New Orleans Bankers vs. Trappers, 1927–28

In early September [1927], [Louisiana Governor Oramel H.] Simpson called the state legislature into special session to pass a constitutional amendment to authorize legally, if retroactively, the Reparations Commission and to govern judicial procedure for cases about the Caernarvon crevasse [officially dynamited to flood St. Bernard and Plaquemines Parishes in order to save Orleans Parish]. In the weeks since the July 25 meeting, crevasse victims had focused what political power they had on getting the legislature to force New Orleans to compensate them fairly. Immediately before the legislature convened, the St. Bernard Voice bitterly complained: “The City of New Orleans promised and pledged itself to stand the loss and to repay each individual his actual damage. But the city is not doing this. The city’s reparation committee has been cutting and slashing each claim in half and less than half, even though these claims be absolutely accurate and justified…. Not one claimant is satisfied with his ‘settlement.'” It then pleaded, “Here is an opportunity for a New Orleans newspaper, unafraid to lose some prestige with the bankers and financiers, to ascertain the true facts and publish the real story of the manner in which the city is repaying the residents of St. Bernard Parish.”

The Voice was a tiny paper, but this time its audience was state legislators. Hugh Wilkinson, a state senator, distributed a copy to every member of the legislature. The next day the New Orleans papers, far from taking up the Voice’s appeal, fired back…. New Orleans legislators made sure all these papers were widely distributed as well…. Wilkinson had his own ideas about the wording of the legislation and drafted language that said victims would be “justly, fairly and fully compensated for losses sustained.” He planned to offer his language as an amendment in committee….

That evening [Reparations Commission members] Monroe, Hecht, Phelps, and Dufour sat down with Wilkinson and [Senator William] Davey. They insisted that they wanted to avoid a fight, and be fair. Didn’t Wilkinson know he could not win? Wilkinson conceded that, though he believed he could win in committee, he did not know what would happen on the floor. If he lost there, he could work something out. Well past midnight they were still talking, and finally an agreement was struck. Wilkinson’s client, Molero’s Acme Fur Company, would get $1.5 million, as well as money to pay its debts. Individual trappers, however, would have to fend for themselves.

The next day Wilkinson did not even offer his language. Without any debate whatsoever, by voice vote, the committee passed the legislation written by Dufour and Phelps. The State Senate and House, also without debate and by voice vote, did likewise, then immediately adjourned.

A few days later, after it was too late for any harmful political repercussions, Monroe moved against the [muskrat] trappers again. Trappers actually farmed their tracts of land, bred the animals they trapped, raised them, fed them, cared for them just as a farmer cared for chickens. But Monroe and Butler had the state commissioner of conservation claim all trapping animals as the property of the state. Thus trappers could not claim any losses for them….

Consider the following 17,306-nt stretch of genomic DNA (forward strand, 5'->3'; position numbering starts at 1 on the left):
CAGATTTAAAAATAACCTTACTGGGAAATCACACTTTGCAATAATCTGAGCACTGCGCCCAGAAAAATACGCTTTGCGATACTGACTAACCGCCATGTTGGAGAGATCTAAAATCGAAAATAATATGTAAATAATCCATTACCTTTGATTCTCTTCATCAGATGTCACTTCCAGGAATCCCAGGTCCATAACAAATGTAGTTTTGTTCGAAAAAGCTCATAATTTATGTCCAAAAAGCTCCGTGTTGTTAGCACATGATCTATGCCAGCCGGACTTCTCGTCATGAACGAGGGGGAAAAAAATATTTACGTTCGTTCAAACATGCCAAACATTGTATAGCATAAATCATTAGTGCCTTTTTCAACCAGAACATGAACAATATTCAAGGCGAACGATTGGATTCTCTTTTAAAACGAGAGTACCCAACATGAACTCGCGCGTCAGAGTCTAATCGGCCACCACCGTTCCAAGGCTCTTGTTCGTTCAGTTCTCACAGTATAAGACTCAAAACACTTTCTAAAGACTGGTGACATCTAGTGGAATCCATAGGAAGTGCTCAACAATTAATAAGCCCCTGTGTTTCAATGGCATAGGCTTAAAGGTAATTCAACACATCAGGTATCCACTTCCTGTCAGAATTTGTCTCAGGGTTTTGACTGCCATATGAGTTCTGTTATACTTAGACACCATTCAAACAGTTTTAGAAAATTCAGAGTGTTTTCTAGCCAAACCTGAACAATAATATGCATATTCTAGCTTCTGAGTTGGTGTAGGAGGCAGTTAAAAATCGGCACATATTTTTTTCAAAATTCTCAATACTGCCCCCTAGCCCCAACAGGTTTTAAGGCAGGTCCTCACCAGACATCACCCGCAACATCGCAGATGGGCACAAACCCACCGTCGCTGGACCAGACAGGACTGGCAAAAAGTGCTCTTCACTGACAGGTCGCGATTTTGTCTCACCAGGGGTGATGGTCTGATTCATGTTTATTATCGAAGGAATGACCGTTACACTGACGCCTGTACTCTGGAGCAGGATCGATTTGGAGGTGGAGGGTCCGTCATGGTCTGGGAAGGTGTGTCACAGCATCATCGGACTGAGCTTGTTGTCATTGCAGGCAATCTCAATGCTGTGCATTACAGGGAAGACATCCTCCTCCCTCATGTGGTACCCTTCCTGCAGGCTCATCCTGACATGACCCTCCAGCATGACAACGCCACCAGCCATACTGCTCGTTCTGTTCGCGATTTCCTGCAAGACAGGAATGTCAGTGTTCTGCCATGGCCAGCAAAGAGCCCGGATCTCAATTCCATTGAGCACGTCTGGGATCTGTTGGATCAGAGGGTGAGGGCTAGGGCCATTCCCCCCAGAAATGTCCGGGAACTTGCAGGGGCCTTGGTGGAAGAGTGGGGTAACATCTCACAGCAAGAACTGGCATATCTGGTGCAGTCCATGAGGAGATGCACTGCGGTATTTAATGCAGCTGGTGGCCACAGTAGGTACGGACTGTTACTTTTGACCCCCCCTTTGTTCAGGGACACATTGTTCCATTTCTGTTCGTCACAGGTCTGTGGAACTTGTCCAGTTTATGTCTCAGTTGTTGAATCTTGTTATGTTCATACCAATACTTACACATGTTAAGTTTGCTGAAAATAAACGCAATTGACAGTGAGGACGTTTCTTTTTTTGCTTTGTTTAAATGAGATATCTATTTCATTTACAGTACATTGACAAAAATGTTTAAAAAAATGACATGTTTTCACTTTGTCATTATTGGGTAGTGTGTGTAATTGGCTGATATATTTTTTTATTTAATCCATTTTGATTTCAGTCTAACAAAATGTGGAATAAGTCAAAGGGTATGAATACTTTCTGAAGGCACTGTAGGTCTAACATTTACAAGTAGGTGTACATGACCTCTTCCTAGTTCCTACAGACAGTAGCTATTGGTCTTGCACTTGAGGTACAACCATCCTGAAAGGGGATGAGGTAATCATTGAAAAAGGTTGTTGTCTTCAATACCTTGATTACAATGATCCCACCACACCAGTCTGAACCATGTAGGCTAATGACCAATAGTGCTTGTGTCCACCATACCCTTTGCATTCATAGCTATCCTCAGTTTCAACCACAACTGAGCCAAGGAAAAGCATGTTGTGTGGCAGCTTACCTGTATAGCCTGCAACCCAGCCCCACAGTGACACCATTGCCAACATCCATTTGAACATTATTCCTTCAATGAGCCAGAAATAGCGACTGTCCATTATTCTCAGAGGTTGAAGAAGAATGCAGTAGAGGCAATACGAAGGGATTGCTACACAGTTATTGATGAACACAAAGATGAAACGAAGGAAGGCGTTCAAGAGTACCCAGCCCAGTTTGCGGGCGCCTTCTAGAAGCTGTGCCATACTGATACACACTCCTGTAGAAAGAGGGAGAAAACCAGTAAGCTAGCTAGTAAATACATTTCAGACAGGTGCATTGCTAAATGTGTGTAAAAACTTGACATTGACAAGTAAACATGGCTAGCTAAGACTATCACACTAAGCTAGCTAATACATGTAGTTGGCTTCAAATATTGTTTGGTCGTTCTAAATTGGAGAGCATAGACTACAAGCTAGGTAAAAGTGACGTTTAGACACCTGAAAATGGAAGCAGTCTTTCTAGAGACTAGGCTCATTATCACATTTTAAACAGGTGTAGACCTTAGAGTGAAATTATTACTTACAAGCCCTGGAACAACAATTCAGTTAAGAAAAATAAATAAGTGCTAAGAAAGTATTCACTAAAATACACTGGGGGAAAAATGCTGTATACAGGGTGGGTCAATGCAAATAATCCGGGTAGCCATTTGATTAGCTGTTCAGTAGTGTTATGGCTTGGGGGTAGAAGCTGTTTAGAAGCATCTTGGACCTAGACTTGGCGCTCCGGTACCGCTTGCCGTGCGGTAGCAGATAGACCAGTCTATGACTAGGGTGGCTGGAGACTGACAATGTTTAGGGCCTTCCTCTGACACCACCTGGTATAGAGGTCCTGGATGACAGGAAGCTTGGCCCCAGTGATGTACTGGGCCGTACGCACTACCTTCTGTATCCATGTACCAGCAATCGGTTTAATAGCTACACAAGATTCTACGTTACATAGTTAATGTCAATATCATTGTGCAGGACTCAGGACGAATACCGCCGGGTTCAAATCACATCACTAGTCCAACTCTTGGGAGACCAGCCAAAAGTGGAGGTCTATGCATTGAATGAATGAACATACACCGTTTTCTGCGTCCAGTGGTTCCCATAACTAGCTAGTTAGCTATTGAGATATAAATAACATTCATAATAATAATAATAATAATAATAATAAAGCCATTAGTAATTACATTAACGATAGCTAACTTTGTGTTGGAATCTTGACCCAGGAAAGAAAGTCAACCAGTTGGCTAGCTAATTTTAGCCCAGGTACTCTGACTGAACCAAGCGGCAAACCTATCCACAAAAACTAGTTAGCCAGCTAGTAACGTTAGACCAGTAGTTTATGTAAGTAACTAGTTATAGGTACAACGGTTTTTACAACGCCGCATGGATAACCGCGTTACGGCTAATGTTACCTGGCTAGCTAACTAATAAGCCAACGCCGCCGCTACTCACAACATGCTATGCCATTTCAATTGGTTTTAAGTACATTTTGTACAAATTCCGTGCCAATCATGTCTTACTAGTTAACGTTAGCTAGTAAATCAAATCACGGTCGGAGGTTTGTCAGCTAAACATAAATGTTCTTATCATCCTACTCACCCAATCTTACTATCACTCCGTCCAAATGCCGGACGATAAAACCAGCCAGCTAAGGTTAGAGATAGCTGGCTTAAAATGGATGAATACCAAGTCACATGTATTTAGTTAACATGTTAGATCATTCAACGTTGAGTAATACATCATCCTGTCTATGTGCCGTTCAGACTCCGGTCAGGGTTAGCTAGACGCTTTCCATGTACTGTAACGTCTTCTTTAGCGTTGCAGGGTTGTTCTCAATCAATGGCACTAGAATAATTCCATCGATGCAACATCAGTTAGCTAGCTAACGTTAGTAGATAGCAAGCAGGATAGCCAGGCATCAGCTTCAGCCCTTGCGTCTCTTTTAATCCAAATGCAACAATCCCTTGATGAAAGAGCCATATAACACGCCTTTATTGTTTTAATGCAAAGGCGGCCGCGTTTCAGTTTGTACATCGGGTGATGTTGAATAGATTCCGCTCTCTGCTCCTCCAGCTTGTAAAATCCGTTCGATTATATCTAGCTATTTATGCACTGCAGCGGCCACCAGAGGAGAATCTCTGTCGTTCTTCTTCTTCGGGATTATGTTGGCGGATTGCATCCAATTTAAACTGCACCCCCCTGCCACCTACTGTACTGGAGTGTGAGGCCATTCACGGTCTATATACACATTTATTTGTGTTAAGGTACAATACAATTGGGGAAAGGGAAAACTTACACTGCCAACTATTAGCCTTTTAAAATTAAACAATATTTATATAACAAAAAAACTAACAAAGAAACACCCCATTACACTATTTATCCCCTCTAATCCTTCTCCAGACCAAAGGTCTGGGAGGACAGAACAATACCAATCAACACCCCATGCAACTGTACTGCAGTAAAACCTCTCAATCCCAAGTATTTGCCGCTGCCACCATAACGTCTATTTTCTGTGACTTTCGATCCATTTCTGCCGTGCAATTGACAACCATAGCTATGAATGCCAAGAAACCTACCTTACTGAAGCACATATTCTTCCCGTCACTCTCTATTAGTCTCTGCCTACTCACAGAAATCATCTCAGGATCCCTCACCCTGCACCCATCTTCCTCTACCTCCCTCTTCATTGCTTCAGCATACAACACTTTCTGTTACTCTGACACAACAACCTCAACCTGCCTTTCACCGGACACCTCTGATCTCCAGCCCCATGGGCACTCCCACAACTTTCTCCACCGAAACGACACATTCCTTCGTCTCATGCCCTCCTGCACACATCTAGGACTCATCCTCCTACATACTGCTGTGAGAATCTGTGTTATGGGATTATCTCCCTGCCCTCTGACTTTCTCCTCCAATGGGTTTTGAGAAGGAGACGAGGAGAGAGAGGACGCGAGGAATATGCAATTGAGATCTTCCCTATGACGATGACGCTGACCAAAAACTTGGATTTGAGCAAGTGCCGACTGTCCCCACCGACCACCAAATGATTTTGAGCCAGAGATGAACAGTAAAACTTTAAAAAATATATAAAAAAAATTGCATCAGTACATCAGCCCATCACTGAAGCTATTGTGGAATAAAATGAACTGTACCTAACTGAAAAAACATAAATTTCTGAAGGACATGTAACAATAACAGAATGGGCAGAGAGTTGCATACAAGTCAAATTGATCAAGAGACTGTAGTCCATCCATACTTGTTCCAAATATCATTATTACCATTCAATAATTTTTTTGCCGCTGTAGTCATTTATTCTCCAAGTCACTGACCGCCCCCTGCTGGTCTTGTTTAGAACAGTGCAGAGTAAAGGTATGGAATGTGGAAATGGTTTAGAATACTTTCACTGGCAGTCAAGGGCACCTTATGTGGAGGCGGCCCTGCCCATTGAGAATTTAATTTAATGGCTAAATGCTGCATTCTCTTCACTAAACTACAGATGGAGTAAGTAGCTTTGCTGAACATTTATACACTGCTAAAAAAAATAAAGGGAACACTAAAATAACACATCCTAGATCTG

IN ST. BERNARD and Plaquemines Parishes, total claims, including those that Monroe refused to accept for consideration, reached $35 million. Those he did allow to be filed totaled $12,491,041. He agreed to settlements totaling $3,897,276—but then deducted nearly $1,000,000 from these settlements for feeding and housing the claimants while they were homeless, leaving roughly $2.9 million that the city paid. Of this, $1.5 million went to Molero’s company. Five other large claimants, including the Louisiana Southern Railroad, received a total of $600,000. That left roughly $800,000 to divide between 2,809 claimants, who received an average of $284 each to compensate for, in many cases, having their homes and livelihoods destroyed and having their lives disrupted for months. An additional 1,024 claimants received nothing; not a single trapper was offered any compensation for trapping losses.

The two parishes were destitute. In November 1926, trappers had gathered more than a hundred pelts a day; a year and a half after the flood, in November 1928, they were lucky to collect six. In Delacroix, the trapping center, families were literally starving….

No bank, business, or government agency ever made a voluntary payment to the victims to fulfill the self-proclaimed moral obligation, nor was there any organized charity drive to ease the burden of the trappers.

The word of honor of the gentlemen of New Orleans, the gentlemen of the fine clubs, the gentlemen of the Carnival, was “irrelevant.” J. Blanc Monroe, who belonged to the finest of those clubs, who once reigned as Comus, had declared it himself. But a reckoning would come.

Huey Long was elected governor in 1928.

LONG REPRESENTED a new kind of flood, an inundation that the city had never faced before. Butler informed Hecht, Dufour, and Monroe that he “had had a talk with Mr. Long, who seemed to have some wrong impressions about certain features both as to the facts and the law” regarding the dynamiting of the levee and the situation in St. Bernard and Plaquemines. Nothing changed regarding those payments, but the equation of power shifted. The two parishes, which shared a congressional seat with New Orleans, supported Long in everything he did and helped him wrest control even of city affairs from the city.

SOURCE: Rising Tide: The Great Mississippi Flood of 1927 and How It Changed America, by John M. Barry (Touchstone, 1998), pp. 355-358, 360, 408

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